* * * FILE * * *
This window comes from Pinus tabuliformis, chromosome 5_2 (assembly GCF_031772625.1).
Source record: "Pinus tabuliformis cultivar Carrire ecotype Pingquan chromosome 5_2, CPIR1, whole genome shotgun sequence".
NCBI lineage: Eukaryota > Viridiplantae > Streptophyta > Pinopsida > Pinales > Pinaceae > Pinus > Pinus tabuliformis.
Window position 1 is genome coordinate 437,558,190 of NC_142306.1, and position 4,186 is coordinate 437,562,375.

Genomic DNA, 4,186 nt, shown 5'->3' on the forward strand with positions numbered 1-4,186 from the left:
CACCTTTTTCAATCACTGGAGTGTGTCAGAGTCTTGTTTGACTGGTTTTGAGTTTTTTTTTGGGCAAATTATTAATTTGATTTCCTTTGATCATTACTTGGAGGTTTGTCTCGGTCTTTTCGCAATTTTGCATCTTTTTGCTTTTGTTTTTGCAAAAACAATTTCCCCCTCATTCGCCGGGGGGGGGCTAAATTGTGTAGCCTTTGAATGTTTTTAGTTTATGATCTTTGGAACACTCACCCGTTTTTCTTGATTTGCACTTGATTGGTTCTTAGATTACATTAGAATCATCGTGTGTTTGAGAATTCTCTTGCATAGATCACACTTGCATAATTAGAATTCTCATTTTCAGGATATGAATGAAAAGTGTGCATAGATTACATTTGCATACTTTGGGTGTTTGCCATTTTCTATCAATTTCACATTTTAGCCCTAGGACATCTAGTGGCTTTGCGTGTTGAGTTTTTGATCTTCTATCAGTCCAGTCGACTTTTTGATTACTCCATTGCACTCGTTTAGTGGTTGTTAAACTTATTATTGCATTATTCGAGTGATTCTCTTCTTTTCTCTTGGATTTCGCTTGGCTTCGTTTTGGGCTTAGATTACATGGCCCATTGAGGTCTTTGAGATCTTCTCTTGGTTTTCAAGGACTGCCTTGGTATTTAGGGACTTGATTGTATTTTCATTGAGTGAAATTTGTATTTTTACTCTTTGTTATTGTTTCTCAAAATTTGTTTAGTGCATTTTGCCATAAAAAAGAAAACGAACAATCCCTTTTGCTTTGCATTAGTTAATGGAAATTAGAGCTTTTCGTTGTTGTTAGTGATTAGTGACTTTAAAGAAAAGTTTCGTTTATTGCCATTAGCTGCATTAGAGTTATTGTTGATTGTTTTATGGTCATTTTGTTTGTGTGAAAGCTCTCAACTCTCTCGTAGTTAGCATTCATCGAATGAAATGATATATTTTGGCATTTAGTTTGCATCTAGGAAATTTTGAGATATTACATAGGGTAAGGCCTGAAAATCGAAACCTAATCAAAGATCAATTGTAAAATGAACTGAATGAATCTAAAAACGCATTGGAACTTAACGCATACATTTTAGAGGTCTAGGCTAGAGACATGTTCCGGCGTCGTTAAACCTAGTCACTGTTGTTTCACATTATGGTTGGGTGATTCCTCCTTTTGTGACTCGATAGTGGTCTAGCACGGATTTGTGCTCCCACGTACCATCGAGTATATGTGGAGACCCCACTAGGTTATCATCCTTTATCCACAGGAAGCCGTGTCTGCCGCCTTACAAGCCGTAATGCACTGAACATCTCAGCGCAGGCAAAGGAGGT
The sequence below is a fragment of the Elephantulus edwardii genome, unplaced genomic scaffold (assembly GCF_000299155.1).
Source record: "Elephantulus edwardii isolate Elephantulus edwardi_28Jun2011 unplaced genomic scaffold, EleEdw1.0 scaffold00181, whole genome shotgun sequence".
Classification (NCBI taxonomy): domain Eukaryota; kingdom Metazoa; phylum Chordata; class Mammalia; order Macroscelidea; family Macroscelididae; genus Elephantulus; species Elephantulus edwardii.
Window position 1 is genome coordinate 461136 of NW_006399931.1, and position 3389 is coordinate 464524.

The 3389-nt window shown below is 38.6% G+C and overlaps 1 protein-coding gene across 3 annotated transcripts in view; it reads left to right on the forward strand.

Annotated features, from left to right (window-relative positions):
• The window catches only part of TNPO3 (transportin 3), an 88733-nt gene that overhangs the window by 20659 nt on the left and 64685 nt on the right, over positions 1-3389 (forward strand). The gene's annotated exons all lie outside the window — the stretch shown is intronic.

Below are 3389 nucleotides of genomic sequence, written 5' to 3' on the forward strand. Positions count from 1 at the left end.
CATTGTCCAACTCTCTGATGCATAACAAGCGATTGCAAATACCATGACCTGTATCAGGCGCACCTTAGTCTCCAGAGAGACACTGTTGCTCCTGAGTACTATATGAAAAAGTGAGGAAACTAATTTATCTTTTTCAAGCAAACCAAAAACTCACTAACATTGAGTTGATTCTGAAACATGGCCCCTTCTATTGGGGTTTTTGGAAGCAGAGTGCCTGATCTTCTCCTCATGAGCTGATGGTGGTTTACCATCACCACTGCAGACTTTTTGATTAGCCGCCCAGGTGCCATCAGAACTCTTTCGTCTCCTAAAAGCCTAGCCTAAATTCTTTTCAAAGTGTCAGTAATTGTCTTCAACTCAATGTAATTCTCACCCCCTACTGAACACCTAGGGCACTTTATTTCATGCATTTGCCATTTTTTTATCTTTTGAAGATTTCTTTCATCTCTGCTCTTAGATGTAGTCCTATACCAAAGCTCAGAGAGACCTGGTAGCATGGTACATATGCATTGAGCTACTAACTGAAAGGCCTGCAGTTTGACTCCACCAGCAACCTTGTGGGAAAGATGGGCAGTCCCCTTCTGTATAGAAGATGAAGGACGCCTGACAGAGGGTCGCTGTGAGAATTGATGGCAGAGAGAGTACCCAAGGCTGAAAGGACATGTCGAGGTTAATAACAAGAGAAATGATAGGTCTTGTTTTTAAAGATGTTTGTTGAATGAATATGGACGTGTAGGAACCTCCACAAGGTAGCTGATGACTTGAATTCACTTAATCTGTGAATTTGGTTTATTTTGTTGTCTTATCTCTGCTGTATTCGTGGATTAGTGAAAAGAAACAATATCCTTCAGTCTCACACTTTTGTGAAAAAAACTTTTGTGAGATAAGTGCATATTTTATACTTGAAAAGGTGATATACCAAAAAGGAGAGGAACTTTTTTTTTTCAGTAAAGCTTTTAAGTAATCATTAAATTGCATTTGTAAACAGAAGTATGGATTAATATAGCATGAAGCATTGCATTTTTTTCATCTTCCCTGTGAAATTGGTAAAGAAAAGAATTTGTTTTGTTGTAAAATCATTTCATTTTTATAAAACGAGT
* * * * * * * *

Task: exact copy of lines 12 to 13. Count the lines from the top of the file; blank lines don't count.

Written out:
Annotated features, from left to right (window-relative positions):
• The window catches only part of TNPO3 (transportin 3), an 88733-nt gene that overhangs the window by 20659 nt on the left and 64685 nt on the right, over positions 1-3389 (forward strand). The gene's annotated exons all lie outside the window — the stretch shown is intronic.